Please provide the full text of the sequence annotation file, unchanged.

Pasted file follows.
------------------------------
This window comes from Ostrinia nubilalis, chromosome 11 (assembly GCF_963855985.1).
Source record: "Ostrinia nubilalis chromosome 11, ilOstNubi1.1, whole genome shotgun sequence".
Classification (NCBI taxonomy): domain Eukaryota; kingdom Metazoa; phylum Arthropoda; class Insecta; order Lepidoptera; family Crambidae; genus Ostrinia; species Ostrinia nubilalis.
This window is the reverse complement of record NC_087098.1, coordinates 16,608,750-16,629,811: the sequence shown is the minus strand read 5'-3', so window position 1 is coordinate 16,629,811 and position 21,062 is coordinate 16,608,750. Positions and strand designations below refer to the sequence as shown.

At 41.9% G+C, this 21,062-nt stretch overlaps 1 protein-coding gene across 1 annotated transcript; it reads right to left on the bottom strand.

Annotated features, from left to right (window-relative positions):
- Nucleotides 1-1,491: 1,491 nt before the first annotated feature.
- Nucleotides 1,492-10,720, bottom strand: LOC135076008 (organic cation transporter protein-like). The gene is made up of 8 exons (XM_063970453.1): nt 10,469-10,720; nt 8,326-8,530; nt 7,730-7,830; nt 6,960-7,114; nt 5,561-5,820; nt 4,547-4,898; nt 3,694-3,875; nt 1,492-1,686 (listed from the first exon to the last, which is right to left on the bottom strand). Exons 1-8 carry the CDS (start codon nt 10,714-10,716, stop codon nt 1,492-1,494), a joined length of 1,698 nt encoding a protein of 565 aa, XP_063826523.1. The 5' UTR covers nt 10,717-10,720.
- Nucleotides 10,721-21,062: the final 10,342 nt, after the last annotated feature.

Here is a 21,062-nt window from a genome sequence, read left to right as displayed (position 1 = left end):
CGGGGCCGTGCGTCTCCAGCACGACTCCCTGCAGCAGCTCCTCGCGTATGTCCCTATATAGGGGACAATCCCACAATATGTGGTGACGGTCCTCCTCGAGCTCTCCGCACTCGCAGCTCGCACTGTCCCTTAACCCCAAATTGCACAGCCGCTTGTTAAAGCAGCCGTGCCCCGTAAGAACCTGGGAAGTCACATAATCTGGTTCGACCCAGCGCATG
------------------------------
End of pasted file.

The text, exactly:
This window comes from Ostrinia nubilalis, chromosome 11 (assembly GCF_963855985.1).
Source record: "Ostrinia nubilalis chromosome 11, ilOstNubi1.1, whole genome shotgun sequence".
Classification (NCBI taxonomy): domain Eukaryota; kingdom Metazoa; phylum Arthropoda; class Insecta; order Lepidoptera; family Crambidae; genus Ostrinia; species Ostrinia nubilalis.
This window is the reverse complement of record NC_087098.1, coordinates 16,608,750-16,629,811: the sequence shown is the minus strand read 5'-3', so window position 1 is coordinate 16,629,811 and position 21,062 is coordinate 16,608,750. Positions and strand designations below refer to the sequence as shown.

At 41.9% G+C, this 21,062-nt stretch overlaps 1 protein-coding gene across 1 annotated transcript; it reads right to left on the bottom strand.

Annotated features, from left to right (window-relative positions):
- Nucleotides 1-1,491: 1,491 nt before the first annotated feature.
- Nucleotides 1,492-10,720, bottom strand: LOC135076008 (organic cation transporter protein-like). The gene is made up of 8 exons (XM_063970453.1): nt 10,469-10,720; nt 8,326-8,530; nt 7,730-7,830; nt 6,960-7,114; nt 5,561-5,820; nt 4,547-4,898; nt 3,694-3,875; nt 1,492-1,686 (listed from the first exon to the last, which is right to left on the bottom strand). Exons 1-8 carry the CDS (start codon nt 10,714-10,716, stop codon nt 1,492-1,494), a joined length of 1,698 nt encoding a protein of 565 aa, XP_063826523.1. The 5' UTR covers nt 10,717-10,720.
- Nucleotides 10,721-21,062: the final 10,342 nt, after the last annotated feature.

Here is a 21,062-nt window from a genome sequence, read left to right as displayed (position 1 = left end):
CGGGGCCGTGCGTCTCCAGCACGACTCCCTGCAGCAGCTCCTCGCGTATGTCCCTATATAGGGGACAATCCCACAATATGTGGTGACGGTCCTCCTCGAGCTCTCCGCACTCGCAGCTCGCACTGTCCCTTAACCCCAAATTGCACAGCCGCTTGTTAAAGCAGCCGTGCCCCGTAAGAACCTGGGAAGTCACATAATCTGGTTCGACCCAGCGCATG